Successful placement of both the device and ETT was confirmed by reattaching the breathing circuit to see the end-tidal carbon dioxide graph in the manual ventilation mode, by looking for adequate chest rise, and also by auscultation to check for equal and adequate bilateral breath sounds. Various maneuvers such as up and down movement, flexion or extension of the handle, head and neck movements, and lifting of the posterior pharyngeal wall (Chandys maneuver) were carried out for ILMA. We did not attempt head and neck movements as the protocol of the study.

After confirmation of correct ETT placement, MILS was released, and the supraglottic airway device was removed. Attempts for supraglottic airway device placement, endotracheal intubation, and the time taken for placement and intubation were recorded. Any adverse events were noted and managed accordingly.

Following the completion of the surgery, the neuromuscular blockade was reversed, and tracheal extubation was done. Any adverse event that occurred immediately after surgery was noted. Patients were revisited at 6 and 24 hours postoperatively to assess any oropharyngeal adverse effects, such as cough, sore throat, and hoarseness.

Time taken for airway device and ETT insertion was from picking up the device till the appearance of the capnograph waveform. Total insertion time was the sum of all attempts but did not include the time gap between attempts. Difficulty in the placement of either was subjective and categorized as none, mild, moderate, and severe. Time taken for removal of airway device was taken as the time from successful placement of ETT through the device to confirmation of placement after removal of the device from the oral cavity. Total time taken for successful intubation was taken as the sum of time taken for SGAD and ETT placement and removal of SGAD. This did not include the time for oropharyngeal leak pressure measurement, fiberoptic grading, and the time gap between attempts.

For fiberoptic grading we used a four-point assessment of the view of the vocal cords and epiglottis: 4, only vocal cords visible; 3, vocal cords plus posterior epiglottis visible; 2, vocal cords plus anterior epiglottis visible; 1, vocal cords not visible.[23]

Data analysis was done using Statistical Package for Social Sciences (SPSS) version 21.0. Categorical variables were presented in number and percentage, while continuous variables were presented as mean ± standard deviation (SD) and median. Normality of data was tested by Kolmogorov-Smirnov test. If the normality was rejected, a non-parametric test was used. Quantitative variables were compared using the independent t-test/Mann-Whitney U test. Qualitative variables were compared using the Chi-square test/Fisher’s exact test. A P value of < 0.05 was considered statistically significant.


A total of 90 patients were randomly allocated into two groups: Air Q group (n = 45) and ILMA group (n = 45) [Figure 1]. The device could not be inserted in two patients in the Air Q group and one patient in the ILMA group. Thus 43 patients in Air Q and 44 in ILMA were analyzed statistically for intubation. Both groups were comparable in terms of age, sex, body mass index, and American Society of Anesthesiologists physical status grading [Table 1]. No major comorbidity was present in any patient.{Figure 1}{Table 1}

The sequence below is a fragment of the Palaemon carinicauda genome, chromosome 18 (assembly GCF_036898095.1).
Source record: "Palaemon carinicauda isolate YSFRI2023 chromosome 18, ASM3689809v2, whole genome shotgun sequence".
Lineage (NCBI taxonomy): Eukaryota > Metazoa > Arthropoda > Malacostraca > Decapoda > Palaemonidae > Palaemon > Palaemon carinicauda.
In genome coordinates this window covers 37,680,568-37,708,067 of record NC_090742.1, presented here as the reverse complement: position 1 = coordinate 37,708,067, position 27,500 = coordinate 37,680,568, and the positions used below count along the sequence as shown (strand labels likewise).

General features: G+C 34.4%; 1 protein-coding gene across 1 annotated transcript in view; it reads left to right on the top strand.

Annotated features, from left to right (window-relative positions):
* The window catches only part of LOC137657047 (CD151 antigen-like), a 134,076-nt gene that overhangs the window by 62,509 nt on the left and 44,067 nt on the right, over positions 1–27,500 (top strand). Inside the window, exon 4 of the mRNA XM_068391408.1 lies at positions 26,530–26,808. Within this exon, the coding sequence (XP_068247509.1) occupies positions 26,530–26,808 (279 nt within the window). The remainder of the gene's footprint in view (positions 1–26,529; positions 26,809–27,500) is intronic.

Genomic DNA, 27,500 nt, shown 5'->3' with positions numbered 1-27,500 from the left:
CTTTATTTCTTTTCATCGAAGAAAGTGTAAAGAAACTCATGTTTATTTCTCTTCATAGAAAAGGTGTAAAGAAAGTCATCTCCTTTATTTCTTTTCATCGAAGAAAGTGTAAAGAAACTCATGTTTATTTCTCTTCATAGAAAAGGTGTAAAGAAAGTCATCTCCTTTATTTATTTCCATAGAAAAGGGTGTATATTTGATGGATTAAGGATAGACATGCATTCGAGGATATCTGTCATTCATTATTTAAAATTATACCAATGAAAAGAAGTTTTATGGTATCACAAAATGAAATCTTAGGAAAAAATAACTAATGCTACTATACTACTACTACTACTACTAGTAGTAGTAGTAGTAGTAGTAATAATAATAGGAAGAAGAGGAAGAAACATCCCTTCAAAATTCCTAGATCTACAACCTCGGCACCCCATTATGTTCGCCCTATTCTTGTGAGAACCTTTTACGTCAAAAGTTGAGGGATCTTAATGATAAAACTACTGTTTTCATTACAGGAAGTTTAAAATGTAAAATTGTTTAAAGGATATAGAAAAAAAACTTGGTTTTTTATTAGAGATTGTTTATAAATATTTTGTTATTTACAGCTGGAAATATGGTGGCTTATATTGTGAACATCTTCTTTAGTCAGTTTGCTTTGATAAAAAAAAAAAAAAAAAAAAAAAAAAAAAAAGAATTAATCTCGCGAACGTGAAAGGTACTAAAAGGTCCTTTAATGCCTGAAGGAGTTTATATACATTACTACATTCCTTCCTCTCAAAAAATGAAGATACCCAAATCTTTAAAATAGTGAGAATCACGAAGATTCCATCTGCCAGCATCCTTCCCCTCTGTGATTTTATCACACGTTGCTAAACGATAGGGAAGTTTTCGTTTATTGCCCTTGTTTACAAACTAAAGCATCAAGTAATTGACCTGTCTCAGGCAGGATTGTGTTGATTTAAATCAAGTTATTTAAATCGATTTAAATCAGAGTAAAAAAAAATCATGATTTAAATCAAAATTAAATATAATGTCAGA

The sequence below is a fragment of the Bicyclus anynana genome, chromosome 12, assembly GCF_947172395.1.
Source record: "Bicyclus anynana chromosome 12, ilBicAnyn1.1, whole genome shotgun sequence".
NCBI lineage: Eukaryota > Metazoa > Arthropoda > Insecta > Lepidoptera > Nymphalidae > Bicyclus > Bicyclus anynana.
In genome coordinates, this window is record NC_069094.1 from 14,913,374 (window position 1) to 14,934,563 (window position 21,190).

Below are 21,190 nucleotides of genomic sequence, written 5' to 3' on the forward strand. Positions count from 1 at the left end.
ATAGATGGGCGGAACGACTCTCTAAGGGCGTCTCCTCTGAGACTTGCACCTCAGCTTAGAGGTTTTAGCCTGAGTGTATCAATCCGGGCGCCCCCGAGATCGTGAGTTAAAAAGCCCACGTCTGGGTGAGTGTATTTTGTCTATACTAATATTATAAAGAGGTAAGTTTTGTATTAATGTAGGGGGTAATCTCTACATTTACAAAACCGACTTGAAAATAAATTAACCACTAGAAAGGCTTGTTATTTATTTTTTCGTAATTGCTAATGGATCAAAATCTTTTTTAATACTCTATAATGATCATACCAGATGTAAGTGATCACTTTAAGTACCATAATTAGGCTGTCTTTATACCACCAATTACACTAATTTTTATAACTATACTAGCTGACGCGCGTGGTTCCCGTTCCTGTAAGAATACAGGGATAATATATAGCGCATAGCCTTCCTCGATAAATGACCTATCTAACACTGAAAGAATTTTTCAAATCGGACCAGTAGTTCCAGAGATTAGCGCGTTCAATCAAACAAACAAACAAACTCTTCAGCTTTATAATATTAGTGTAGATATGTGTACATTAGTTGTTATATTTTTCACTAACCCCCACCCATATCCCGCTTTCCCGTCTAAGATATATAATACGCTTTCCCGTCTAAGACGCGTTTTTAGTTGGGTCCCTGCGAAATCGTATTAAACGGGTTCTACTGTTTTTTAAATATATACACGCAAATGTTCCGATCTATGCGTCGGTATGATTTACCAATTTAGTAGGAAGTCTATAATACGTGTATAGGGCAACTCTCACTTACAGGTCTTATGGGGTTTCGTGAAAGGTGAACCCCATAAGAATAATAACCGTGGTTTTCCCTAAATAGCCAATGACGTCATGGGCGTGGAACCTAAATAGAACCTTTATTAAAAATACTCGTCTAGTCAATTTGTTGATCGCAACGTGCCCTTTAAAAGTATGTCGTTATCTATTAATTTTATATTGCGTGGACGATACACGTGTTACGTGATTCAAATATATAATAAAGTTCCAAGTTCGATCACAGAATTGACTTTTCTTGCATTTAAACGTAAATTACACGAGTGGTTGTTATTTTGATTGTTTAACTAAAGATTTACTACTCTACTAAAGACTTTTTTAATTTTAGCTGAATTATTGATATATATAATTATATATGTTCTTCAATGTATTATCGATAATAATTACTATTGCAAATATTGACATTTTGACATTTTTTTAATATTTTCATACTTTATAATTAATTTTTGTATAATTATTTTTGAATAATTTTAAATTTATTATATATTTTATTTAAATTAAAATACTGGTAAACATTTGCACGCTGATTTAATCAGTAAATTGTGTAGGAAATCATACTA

The detailed airway examination was comparable between the groups. The Mallampatti grading (I/II/III) was 9/31/5 in the Air Q group and 4/38/3 in the ILMA group (P = 0.209). Similarly, Wilson score (0/1/2/3) was 18/9/17/1 and 16/13/16/0 in the Air Q and ILMA groups, respectively (P = 0.599).

The difference was significant in maneuvers required to insert the SGAD (P < 0.05). Maneuvers were required in 36% of patients in the Air Q group, significantly higher than that in the ILMA group (16%). The two groups were comparable in terms of no attempts (P = 0.094) and time taken to insert the device (P = 0.24; [Table 2]).{Table 2}

Endotracheal intubation was successfully performed in 83 patients, including 39 in the Air Q group and 44 in the ILMA group. Both groups were comparable in terms of no attempts, maneuvers required, and time taken [Table 2]. The first two attempts were blind, and the third was fiberoptically guided. The fiberoptic grading and peak inspiratory pressure between the groups was similar [Table 3].{Table 3}

The hemodynamic parameters pulse rate, systolic blood pressure, diastolic blood pressure, mean arterial pressure, minimum oxygen saturation, and end-tidal carbon dioxide were stable and comparable between the groups. Minimum oxygen saturation was 100% at all times. Complications are described in [Table 3]. Immediate (< 30 minutes) postoperative adverse events were cough in 6.67% (three patients) in the Air Q group and 2.22% (one patient) in the ILMA group, followed by blood-stained ETT in 4.44% of patients in the Air Q group and 4.44% of patients in the ILMA group. The sore throat was seen in three (6.67%) patients in Air Q and 0% of patients in ILMA. The number of patients with hoarseness was one in each group. The difference was not significant between the groups.


In our study, we compared Air Q with ILMA as intubation conduits in patients with simulated fixed cervical spine. Intubation through ILMA is recommended with a silicone, wire-reinforced tube which is a flexible tube and directed towards the plane of the glottis without distortion of the anatomy at an angle of 35°C. But it is expensive and non-reusable. Polyvinyl chloride tubes are less expensive but are stiff, and they emerge from ILMA at an angle higher than 45°C, and the chances of impingement at epiglottis are more. Parker tubes have anterior curvature and posterior bevel, and are less expensive and thus, these tubes have a potential role for intubation through supraglottic airway device.[1],[3]